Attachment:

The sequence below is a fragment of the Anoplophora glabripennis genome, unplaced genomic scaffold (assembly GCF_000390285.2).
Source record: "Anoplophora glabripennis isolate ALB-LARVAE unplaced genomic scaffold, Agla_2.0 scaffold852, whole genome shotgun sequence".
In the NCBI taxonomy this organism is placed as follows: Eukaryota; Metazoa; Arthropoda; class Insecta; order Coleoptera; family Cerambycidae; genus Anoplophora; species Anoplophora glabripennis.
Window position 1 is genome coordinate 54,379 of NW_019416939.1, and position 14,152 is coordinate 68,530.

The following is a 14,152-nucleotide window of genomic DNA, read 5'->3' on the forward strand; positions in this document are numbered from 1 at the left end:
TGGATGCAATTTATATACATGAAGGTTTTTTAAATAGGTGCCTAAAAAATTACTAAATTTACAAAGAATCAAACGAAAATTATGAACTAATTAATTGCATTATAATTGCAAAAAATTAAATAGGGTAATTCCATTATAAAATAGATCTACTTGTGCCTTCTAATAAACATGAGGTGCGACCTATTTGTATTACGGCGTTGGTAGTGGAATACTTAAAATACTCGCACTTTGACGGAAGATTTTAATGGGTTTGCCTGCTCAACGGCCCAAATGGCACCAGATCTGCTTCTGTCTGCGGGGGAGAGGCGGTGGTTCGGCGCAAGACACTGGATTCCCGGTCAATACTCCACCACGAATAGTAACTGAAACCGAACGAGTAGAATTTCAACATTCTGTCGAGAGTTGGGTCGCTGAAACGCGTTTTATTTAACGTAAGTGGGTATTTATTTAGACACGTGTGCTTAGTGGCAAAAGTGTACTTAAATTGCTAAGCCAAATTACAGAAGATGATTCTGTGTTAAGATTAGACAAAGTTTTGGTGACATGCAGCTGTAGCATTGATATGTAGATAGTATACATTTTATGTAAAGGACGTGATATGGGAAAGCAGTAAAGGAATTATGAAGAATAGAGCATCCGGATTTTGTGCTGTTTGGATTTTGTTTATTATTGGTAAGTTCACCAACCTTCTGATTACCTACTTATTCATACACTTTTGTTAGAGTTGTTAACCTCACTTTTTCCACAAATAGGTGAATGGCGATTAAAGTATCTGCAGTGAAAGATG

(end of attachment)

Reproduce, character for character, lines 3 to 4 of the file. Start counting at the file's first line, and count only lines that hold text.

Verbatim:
In the NCBI taxonomy this organism is placed as follows: Eukaryota; Metazoa; Arthropoda; class Insecta; order Coleoptera; family Cerambycidae; genus Anoplophora; species Anoplophora glabripennis.
Window position 1 is genome coordinate 54,379 of NW_019416939.1, and position 14,152 is coordinate 68,530.